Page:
“As I write this it feels like the recent heat wave has eased – but the forthcoming forecast is not much cooler.  Given this is June we can be certain this will not be the last heat wave. Generally speaking, the previous weekend was the hottest part of the week with heat loads easing as the week went on. Most farm buildings were in the top of the ‘moderate’ heat stress category with predicted milk losses averaging 1.5 l/cow/day across all the farms. Sheds in all regions suffered heat stress last week but the precise farm location and shed design had a big influence.

Looking at the grazing situation most farms had more heat stress outside than inside; pastures were in the top of the ‘moderate’ heat stress category or up into the ‘high’ band with predicted milk losses averaging 2.2 l/cow/day across all the farms. Again, all regions suffered heat stress last week with a clear geographical pattern of being more severe in the South and inland.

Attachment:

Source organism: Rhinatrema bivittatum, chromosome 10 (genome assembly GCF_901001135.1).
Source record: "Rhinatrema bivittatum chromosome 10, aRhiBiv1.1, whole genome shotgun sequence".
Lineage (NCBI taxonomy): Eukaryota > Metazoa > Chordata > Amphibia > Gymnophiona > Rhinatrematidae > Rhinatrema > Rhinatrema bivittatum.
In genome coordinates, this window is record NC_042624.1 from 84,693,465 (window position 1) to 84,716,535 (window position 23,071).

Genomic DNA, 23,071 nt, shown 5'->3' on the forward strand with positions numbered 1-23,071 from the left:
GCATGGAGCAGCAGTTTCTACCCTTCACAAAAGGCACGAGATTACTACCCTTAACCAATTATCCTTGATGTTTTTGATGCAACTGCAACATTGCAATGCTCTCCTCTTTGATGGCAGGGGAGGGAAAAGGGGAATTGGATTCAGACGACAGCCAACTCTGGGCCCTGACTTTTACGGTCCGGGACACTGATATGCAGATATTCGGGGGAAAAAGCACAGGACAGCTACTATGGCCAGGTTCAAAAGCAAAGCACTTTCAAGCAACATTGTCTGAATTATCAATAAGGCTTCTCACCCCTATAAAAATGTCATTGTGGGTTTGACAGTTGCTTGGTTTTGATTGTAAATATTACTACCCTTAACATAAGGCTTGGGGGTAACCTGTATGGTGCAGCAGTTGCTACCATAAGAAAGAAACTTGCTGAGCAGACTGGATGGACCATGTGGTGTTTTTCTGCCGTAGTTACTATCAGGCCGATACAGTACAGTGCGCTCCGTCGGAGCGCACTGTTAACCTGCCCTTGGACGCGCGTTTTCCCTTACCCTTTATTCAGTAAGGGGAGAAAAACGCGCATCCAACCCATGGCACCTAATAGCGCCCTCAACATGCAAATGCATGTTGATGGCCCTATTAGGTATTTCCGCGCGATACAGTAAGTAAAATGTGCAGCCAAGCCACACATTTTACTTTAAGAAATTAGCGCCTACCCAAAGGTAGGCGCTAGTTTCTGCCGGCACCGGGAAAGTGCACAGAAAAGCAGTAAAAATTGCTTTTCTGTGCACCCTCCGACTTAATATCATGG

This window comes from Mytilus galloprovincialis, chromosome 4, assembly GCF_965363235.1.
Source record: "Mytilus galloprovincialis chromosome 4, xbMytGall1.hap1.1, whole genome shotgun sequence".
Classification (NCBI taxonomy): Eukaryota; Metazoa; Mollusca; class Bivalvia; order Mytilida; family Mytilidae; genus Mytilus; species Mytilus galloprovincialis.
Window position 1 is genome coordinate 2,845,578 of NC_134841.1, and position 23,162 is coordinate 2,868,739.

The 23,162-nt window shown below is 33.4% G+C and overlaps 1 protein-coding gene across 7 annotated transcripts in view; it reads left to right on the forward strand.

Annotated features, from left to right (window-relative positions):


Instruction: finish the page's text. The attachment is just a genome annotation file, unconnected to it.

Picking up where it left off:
The hottest period in most sheds is 10:00am to 4:00pm so try and minimise animal handling in these periods and expect reduced feed intake during the day.  Shade is a vital component of any housing so make sure collecting yards and other holding facilities are shaded – even with a simple, temporary screen.  Buildings with high eaves and open sides may also benefit from shades on the side-walls.

You can see from graphs below that the daily average index figures shown here hide a very big daily range.  Temperatures in the full sun can be over 38’C from 11:00am through to 4:00pm on a typical sunny afternoon. These are very hot and unpleasant conditions to be out in the full sun especially for a milking cow with a high rate of work (metabolic load). Shade provision is a first step but natural shade is not available in many grazing paddocks.


Several farms are considering installing fans. Some suppliers are saying they can supply within a few weeks.  The aim of such fans is to create a good air flow to cool the cows. Fans should be directed slightly down to make sure the moving air gets down into the cows.”


You can see real-time data (recorded every 20 minutes) for the East Lothian farm and the other UK/Ire monitor farms at https://connect.lallemandanimalnutrition.com/en/united-kingdom-ireland/heat-stress-in-dairy-cows/ and also some more detailed info on Tom Chamberlain’s website at www.dchs.info.

Csaba Adamik, Regional Business Manager, Scotland, Lallemand Animal Nutrition UK Limited